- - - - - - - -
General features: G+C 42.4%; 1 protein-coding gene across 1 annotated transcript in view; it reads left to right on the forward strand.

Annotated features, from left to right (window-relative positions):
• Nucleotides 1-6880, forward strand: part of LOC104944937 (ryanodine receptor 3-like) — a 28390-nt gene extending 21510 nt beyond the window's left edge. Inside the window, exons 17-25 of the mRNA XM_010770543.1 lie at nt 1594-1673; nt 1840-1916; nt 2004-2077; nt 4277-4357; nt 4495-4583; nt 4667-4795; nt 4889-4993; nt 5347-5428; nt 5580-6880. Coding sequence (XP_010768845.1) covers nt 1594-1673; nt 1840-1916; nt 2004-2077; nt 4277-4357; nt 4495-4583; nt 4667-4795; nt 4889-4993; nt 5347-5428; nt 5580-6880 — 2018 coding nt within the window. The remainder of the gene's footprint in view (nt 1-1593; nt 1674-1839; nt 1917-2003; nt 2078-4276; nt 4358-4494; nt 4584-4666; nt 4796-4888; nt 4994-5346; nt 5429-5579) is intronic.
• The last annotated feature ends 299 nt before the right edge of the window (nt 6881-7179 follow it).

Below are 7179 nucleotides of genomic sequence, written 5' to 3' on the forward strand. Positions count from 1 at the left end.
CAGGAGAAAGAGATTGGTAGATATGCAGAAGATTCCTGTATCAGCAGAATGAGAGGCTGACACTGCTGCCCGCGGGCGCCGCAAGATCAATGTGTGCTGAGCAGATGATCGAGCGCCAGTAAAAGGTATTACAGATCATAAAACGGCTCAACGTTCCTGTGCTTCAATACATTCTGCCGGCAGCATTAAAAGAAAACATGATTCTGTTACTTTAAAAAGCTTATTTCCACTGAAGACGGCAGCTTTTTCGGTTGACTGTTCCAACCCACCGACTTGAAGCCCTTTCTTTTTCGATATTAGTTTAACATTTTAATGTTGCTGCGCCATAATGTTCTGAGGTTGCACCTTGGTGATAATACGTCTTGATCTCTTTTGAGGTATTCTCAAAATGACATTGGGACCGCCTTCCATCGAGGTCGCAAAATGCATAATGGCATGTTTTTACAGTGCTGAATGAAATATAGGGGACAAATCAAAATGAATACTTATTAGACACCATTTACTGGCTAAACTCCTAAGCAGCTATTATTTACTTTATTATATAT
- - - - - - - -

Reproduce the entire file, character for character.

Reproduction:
General features: G+C 42.4%; 1 protein-coding gene across 1 annotated transcript in view; it reads left to right on the forward strand.

Annotated features, from left to right (window-relative positions):
• Nucleotides 1-6880, forward strand: part of LOC104944937 (ryanodine receptor 3-like) — a 28390-nt gene extending 21510 nt beyond the window's left edge. Inside the window, exons 17-25 of the mRNA XM_010770543.1 lie at nt 1594-1673; nt 1840-1916; nt 2004-2077; nt 4277-4357; nt 4495-4583; nt 4667-4795; nt 4889-4993; nt 5347-5428; nt 5580-6880. Coding sequence (XP_010768845.1) covers nt 1594-1673; nt 1840-1916; nt 2004-2077; nt 4277-4357; nt 4495-4583; nt 4667-4795; nt 4889-4993; nt 5347-5428; nt 5580-6880 — 2018 coding nt within the window. The remainder of the gene's footprint in view (nt 1-1593; nt 1674-1839; nt 1917-2003; nt 2078-4276; nt 4358-4494; nt 4584-4666; nt 4796-4888; nt 4994-5346; nt 5429-5579) is intronic.
• The last annotated feature ends 299 nt before the right edge of the window (nt 6881-7179 follow it).

Below are 7179 nucleotides of genomic sequence, written 5' to 3' on the forward strand. Positions count from 1 at the left end.
CAGGAGAAAGAGATTGGTAGATATGCAGAAGATTCCTGTATCAGCAGAATGAGAGGCTGACACTGCTGCCCGCGGGCGCCGCAAGATCAATGTGTGCTGAGCAGATGATCGAGCGCCAGTAAAAGGTATTACAGATCATAAAACGGCTCAACGTTCCTGTGCTTCAATACATTCTGCCGGCAGCATTAAAAGAAAACATGATTCTGTTACTTTAAAAAGCTTATTTCCACTGAAGACGGCAGCTTTTTCGGTTGACTGTTCCAACCCACCGACTTGAAGCCCTTTCTTTTTCGATATTAGTTTAACATTTTAATGTTGCTGCGCCATAATGTTCTGAGGTTGCACCTTGGTGATAATACGTCTTGATCTCTTTTGAGGTATTCTCAAAATGACATTGGGACCGCCTTCCATCGAGGTCGCAAAATGCATAATGGCATGTTTTTACAGTGCTGAATGAAATATAGGGGACAAATCAAAATGAATACTTATTAGACACCATTTACTGGCTAAACTCCTAAGCAGCTATTATTTACTTTATTATATAT